v.coord[splitplane] to the median finding algorithm whereas if this
notation is followed -

typedef struct
{
double x, y, z;

}vector;

vector v;

I have to do something like below :

if (splitplane == 0)
{
/* Find median along x */

}

if (splitplane == 1)
{
/* Find median along y */
}

if (splitplane == 2)
{
/* Find median along z */
}

This is what I mean by "triplification". Here, the logic behind
finding the median is same but it will be repeated thrice.

Anyway, I came up with another solution and that is to use a vector
iterator function like below :

double vector_iterator(vector v, int axis)
{
if (axis == 0)
{
return (v.x);
}

if (axis == 1)
{
return (v.y);
}

if (axis == 2)
{
return (v.z);
}
}

This will reduce some work. What do you think ?
Aug 2 '08 #23

P: n/a

"pereges" <Br*****@gmail.comwrote in message
news:44**********************************@v1g2000p ra.googlegroups.com...
....
Anyway, I came up with another solution and that is to use a vector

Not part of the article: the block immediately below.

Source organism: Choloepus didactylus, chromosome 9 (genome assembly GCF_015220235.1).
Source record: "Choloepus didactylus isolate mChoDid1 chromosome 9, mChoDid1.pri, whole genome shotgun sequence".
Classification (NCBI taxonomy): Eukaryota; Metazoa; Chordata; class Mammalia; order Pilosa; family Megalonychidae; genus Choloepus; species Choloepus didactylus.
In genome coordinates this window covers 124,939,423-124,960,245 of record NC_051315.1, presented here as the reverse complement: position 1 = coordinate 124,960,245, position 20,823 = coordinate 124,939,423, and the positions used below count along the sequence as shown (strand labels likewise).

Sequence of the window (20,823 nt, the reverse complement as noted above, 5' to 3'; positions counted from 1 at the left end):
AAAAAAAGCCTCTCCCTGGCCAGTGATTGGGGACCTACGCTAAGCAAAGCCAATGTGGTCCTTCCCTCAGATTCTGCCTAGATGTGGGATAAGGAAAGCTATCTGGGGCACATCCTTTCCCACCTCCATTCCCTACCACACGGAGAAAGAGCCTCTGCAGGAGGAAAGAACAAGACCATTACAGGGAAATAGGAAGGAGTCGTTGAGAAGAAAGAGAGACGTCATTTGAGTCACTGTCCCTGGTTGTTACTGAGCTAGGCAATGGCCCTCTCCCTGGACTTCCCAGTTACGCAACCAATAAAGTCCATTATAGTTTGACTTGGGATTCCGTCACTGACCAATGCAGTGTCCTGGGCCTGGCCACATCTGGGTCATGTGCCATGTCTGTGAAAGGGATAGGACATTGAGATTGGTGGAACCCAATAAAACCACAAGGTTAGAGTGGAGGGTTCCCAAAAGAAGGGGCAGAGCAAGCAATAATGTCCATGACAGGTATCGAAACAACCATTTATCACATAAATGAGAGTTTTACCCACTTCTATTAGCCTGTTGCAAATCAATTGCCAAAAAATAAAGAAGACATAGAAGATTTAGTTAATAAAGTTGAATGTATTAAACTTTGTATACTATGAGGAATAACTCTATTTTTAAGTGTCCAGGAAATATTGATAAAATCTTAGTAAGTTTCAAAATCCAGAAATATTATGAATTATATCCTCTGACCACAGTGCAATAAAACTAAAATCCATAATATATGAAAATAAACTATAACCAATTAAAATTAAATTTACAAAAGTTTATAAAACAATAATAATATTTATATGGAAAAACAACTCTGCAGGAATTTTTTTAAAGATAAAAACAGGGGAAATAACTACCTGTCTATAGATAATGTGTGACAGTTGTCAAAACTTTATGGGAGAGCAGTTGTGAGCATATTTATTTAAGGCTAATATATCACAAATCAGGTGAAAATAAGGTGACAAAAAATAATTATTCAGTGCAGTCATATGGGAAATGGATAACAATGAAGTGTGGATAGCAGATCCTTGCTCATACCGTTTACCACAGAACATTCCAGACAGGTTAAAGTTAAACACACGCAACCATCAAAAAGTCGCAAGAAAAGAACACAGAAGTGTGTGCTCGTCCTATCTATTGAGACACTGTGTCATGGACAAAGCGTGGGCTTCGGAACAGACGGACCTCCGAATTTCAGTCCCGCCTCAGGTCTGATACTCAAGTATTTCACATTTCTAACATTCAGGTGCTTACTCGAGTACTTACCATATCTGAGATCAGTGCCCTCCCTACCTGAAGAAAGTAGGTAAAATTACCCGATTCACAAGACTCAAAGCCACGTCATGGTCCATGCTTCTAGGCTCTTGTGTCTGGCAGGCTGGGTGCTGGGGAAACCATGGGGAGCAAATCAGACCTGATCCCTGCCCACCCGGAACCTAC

iterator function like below :

double vector_iterator(vector v, int axis)
{
if (axis == 0)
{
return (v.x);
}

if (axis == 1)
{
return (v.y);
}

if (axis == 2)
{
return (v.z);
}
}

This will reduce some work. What do you think ?
How about shortening to:

switch (axis) {
case 0: return v.x;
case 1: return v.y;
case 2: return v.z;
...?

It would also be tempting to use: return *(&v.x+axis) although this sort of
code is frowned on in this group.
double vector_iterator(vector v, int axis)
Are you really passing the entire struct here? Best to use a pointer to it
then use v-instead of v.

--
Bartc

Aug 2 '08 #24

P: n/a
On Aug 2, 5:02 pm, "Bartc" <b...@freeuk.comwrote:
How about shortening to:

switch (axis) {
case 0: return v.x;
case 1: return v.y;
case 2: return v.z;
...?

It would also be tempting to use: return *(&v.x+axis) although this sort of
code is frowned on in this group.
double vector_iterator(vector v, int axis)

Are you really passing the entire struct here? Best to use a pointer to it
then use v-instead of v.
Agree with you about the switch case. I also think it will be better
to return the address of the coordinate rather than its value. Here's
a small program that I tried with this approach:

#include <stdio.h>

typedef struct
{
double x, y, z;

}vector;

double *vector_iterator(vector *v, int axis)
{
switch (axis)
{
case 0: return (&v->x);
case 1: return (&v->y);
case 2: return (&v->z);
}
}

int main(void)
{
vector v;

v.x = 5;
v.y = 3;
v.z = 2;

*(vector_iterator(&v, 0)) = 3; /* Note this */
printf("%f", v.x);